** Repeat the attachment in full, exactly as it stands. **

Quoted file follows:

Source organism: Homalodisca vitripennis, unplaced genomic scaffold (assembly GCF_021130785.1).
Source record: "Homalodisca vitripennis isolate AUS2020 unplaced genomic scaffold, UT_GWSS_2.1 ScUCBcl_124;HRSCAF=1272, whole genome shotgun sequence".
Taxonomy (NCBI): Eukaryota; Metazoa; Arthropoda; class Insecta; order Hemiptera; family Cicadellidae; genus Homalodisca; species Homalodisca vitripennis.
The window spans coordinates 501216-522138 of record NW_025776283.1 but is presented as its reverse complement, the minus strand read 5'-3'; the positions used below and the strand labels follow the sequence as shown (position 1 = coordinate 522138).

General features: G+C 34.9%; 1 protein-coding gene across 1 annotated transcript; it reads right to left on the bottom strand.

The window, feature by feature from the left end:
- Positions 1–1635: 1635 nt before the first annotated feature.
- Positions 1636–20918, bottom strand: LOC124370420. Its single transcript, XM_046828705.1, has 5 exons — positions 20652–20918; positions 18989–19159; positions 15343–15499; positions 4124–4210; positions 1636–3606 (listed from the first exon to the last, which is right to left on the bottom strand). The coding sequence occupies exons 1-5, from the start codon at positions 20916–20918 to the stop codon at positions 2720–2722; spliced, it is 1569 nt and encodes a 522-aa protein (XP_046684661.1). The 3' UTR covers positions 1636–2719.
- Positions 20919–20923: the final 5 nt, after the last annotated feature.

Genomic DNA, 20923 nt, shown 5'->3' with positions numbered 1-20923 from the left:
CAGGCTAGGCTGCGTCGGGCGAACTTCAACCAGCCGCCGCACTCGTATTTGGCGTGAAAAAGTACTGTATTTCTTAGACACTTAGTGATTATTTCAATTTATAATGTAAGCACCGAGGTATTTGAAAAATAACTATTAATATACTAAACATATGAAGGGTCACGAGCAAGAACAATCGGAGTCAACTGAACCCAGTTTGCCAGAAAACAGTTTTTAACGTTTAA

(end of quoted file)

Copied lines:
Source organism: Homalodisca vitripennis, unplaced genomic scaffold (assembly GCF_021130785.1).
Source record: "Homalodisca vitripennis isolate AUS2020 unplaced genomic scaffold, UT_GWSS_2.1 ScUCBcl_124;HRSCAF=1272, whole genome shotgun sequence".
Taxonomy (NCBI): Eukaryota; Metazoa; Arthropoda; class Insecta; order Hemiptera; family Cicadellidae; genus Homalodisca; species Homalodisca vitripennis.
The window spans coordinates 501216-522138 of record NW_025776283.1 but is presented as its reverse complement, the minus strand read 5'-3'; the positions used below and the strand labels follow the sequence as shown (position 1 = coordinate 522138).

General features: G+C 34.9%; 1 protein-coding gene across 1 annotated transcript; it reads right to left on the bottom strand.

The window, feature by feature from the left end:
- Positions 1–1635: 1635 nt before the first annotated feature.
- Positions 1636–20918, bottom strand: LOC124370420. Its single transcript, XM_046828705.1, has 5 exons — positions 20652–20918; positions 18989–19159; positions 15343–15499; positions 4124–4210; positions 1636–3606 (listed from the first exon to the last, which is right to left on the bottom strand). The coding sequence occupies exons 1-5, from the start codon at positions 20916–20918 to the stop codon at positions 2720–2722; spliced, it is 1569 nt and encodes a 522-aa protein (XP_046684661.1). The 3' UTR covers positions 1636–2719.
- Positions 20919–20923: the final 5 nt, after the last annotated feature.

Genomic DNA, 20923 nt, shown 5'->3' with positions numbered 1-20923 from the left:
CAGGCTAGGCTGCGTCGGGCGAACTTCAACCAGCCGCCGCACTCGTATTTGGCGTGAAAAAGTACTGTATTTCTTAGACACTTAGTGATTATTTCAATTTATAATGTAAGCACCGAGGTATTTGAAAAATAACTATTAATATACTAAACATATGAAGGGTCACGAGCAAGAACAATCGGAGTCAACTGAACCCAGTTTGCCAGAAAACAGTTTTTAACGTTTAA